What are the jobs to be done (Jtbd)?
It would be amazing if all the different departments in your company – from developers to marketers to strategists and R&D managers – could share a common understanding of customer needs and how to address them. This level of alignment and focus would change everything. So, how can this be achieved?
Harvard Business School marketing professor Theodore Levitt famously said, “People don’t want to buy a quarter-inch drill. They want a quarter-inch hole!” Clayton Christensen says, “People buy products and services to get a job done”. In other words, people don’t just want your product or service – they want to know how it will make their life better or easier. As a company, if you can keep this focus on the customer need, you will be successful.
Jobs-to-be-Done Theory is much more than just the basic constructs. The theory has a game-changing implication that provides a framework for defining, categorizing, capturing, and organizing all your customers’ needs. This way of thinking allows you to capture a complete set of need statements in days, which are then valid for years – rather than becoming obsolete quickly.
Jobs Theory provides a needs framework that, if used correctly, can be incredibly beneficial for product development teams. In the past, the main reason why products and services have failed is that there was a disconnect between what the customer needed and what the company provided. This is not shocking considering that only 5% of product teams know what their customers need from them. However, by using this needs framework, product development teams can learn more about the specific tasks that their customers need to complete and the measurements they use to assess success. With this knowledge, companies can create products that are much more likely to be successful because they will meet customer needs.
The Jobs-to-be-Done Needs Framework, which will be elaborated on in the following paragraphs, displays the three various categories of customers that companies serve, the five types of jobs they are aiming to complete, and what types of inputs are essential to bringing forth predictability to the innovation process. These are the key ingredients for a successful Outcome-Driven Innovation process.
Who are your customers?
Before a company can truly understand all of its customers’ needs, it must first take the time to define all of its customers. While this exercise may be relatively simple for a B2C company, many B2B companies struggle with this concept. Our consulting work has included conducting exhaustive research on this topic, and we have concluded that the types of customers a company serves can be best grouped into three categories:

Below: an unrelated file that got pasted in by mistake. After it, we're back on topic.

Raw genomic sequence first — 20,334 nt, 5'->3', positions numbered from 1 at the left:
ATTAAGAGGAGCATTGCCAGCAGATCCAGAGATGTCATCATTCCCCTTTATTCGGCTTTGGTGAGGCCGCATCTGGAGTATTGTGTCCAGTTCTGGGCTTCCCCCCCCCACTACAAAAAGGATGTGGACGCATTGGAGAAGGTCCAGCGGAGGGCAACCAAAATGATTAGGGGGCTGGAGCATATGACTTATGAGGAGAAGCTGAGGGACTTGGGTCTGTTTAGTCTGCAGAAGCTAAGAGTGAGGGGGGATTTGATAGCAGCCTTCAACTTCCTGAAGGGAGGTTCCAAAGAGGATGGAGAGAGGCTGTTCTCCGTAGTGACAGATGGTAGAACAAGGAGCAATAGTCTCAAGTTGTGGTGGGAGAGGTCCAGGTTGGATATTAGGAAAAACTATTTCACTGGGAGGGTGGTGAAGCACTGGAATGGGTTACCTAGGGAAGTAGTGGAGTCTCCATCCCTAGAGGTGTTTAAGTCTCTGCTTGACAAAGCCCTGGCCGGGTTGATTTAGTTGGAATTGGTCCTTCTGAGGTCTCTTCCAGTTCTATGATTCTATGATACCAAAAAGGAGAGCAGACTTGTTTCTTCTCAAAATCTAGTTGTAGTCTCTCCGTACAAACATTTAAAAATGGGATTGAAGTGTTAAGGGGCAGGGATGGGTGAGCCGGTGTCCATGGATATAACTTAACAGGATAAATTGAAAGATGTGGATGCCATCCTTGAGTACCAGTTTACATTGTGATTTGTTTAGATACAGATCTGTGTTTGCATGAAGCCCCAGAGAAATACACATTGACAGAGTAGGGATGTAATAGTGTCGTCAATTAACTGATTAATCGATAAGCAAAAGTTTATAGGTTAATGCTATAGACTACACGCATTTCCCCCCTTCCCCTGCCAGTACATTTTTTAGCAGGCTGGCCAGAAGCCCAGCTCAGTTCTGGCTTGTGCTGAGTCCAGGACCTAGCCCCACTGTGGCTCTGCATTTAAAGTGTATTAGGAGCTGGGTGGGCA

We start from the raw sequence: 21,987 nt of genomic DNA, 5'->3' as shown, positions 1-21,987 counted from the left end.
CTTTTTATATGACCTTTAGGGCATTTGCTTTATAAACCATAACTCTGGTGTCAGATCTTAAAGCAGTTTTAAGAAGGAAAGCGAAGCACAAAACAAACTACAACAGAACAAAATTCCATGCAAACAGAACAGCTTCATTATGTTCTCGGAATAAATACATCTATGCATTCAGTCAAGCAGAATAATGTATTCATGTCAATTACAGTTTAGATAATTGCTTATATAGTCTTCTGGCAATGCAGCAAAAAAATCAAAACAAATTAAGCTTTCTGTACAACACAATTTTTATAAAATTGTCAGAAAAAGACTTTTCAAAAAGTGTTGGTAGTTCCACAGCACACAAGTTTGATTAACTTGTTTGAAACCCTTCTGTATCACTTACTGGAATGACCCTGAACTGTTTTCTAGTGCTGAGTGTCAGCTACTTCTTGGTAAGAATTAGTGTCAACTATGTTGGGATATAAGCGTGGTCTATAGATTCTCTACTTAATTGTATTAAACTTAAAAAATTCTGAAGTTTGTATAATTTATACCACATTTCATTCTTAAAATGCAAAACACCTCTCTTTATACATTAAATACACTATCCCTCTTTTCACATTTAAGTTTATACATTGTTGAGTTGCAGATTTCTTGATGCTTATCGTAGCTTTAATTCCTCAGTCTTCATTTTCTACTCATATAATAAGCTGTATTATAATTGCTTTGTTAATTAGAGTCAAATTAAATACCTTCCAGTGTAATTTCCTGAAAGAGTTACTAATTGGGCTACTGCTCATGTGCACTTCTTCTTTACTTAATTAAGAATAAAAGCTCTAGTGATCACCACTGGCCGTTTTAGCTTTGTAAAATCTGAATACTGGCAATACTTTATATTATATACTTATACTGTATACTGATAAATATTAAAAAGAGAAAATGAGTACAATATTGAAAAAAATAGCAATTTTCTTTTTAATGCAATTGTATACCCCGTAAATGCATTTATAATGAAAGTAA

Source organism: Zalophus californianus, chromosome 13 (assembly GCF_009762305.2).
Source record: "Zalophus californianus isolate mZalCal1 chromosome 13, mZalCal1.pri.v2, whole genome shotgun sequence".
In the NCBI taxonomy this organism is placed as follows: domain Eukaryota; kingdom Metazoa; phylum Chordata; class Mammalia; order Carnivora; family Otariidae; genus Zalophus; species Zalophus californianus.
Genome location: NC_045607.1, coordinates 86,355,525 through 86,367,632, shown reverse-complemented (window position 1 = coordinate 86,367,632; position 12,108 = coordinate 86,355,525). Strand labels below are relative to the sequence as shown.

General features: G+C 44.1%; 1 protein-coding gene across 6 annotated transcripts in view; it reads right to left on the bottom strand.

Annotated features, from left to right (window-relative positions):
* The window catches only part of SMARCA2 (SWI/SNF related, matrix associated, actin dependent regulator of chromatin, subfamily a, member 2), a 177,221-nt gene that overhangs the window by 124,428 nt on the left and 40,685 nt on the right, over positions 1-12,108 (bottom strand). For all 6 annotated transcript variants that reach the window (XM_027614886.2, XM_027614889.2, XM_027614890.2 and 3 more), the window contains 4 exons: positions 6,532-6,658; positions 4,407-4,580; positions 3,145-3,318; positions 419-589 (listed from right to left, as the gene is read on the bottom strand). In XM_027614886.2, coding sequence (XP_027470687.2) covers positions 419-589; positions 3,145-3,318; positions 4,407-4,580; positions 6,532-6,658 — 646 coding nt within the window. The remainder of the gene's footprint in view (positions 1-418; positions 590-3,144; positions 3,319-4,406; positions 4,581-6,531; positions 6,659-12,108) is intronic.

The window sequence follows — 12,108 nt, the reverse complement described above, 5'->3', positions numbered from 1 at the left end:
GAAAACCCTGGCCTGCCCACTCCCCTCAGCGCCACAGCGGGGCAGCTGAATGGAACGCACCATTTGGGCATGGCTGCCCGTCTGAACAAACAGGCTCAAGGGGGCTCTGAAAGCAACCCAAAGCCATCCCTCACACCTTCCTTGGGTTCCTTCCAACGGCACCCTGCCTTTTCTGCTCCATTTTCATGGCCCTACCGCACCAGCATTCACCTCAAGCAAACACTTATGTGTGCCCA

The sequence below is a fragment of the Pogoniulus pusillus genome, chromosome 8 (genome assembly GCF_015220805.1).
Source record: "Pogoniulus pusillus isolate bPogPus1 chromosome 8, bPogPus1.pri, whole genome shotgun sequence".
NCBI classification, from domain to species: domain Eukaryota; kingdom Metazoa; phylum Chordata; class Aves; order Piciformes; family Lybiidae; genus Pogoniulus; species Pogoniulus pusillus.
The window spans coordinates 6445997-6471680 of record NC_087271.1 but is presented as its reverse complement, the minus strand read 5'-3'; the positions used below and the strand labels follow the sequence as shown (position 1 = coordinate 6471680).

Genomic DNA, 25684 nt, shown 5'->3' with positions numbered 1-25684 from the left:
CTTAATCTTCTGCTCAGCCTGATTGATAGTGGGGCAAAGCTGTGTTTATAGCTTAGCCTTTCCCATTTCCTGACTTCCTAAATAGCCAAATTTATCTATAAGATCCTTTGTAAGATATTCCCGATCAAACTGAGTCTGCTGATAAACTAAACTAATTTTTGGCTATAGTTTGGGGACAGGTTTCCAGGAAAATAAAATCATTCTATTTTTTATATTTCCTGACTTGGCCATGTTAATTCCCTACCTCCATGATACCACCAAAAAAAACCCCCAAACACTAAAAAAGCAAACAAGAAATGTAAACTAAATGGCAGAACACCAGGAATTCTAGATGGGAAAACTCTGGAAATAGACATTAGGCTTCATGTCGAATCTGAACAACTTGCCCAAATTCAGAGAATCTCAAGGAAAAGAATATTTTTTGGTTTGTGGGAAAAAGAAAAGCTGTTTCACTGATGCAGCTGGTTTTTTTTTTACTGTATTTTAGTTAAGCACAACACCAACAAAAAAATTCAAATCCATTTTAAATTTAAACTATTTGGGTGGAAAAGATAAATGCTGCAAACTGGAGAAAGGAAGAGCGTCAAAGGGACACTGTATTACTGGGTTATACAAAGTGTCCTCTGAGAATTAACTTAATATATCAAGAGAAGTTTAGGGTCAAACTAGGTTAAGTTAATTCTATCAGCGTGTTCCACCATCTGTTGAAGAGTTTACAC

The job executor: this is the person using the product to get the core functional job done.
The product lifecycle support team is comprised of the various groups of people who support the product from its creation to its disposal. This includes people who install, transport, repair, maintain, upgrade or dispose of the product. They execute consumption chain jobs.
The buyer is the person responsible for making the financial purchase decision.
In most B2C markets, the consumer typically plays all three roles: they are the product user, the supporter of the product throughout its lifecycle, and the buyer.
What types of jobs are they getting done?
There are 5 types of jobs that the person using the product, the product lifecycle support team, and the buyer is trying to get done, which the Jobs-to-be-Done Needs Framework reveals. The focus of this article will be on the 3 jobs that the job executor is trying to get done:
The core functional job: This is the underlying process that the job executor is trying to get done in a given situation – the reason a market exists. Examples of a core functional job-to-be-done would be “repairing a rotator cuff,” “passing on life lessons to children,” or “protecting against a cyber attack.”
There are two types of related jobs that a company should be aware of: functional and emotional. Functional jobs are those that the customer is trying to get done before, during, or after the execution of the core job. With an understanding of these related jobs, and which, if any, are underserved, a company can devise solutions that help its customers get multiple jobs done, making its product more valuable.
Emotional jobs are those that describe the way the customer wants to feel when executing the core job. Social jobs are included in this categorization. By understanding the emotional needs of its customers, a company can develop solutions that not only help them get their functional job done but also make them feel good about doing it.
Several jobs need to be carried out throughout the product lifecycle to ensure a positive customer experience. These jobs include product installation, set up, and storing, transporting, maintaining, repairing, cleaning, upgrading, and disposing of the product.
Making the purchase decision is a job that needs to be carried out using a financial lens. This means that financial and/or performance metrics are used to make the purchase decision.
What are the implications?
Navigating the market’s complexity starts with understanding the customer’s needs. The Jobs-to-be-Done Needs Framework is a guide that helps you to structure and categorize the customer data that companies receive each day. The framework also serves as a guide for understanding what inputs are needed, why they are captured, and how they should be utilized.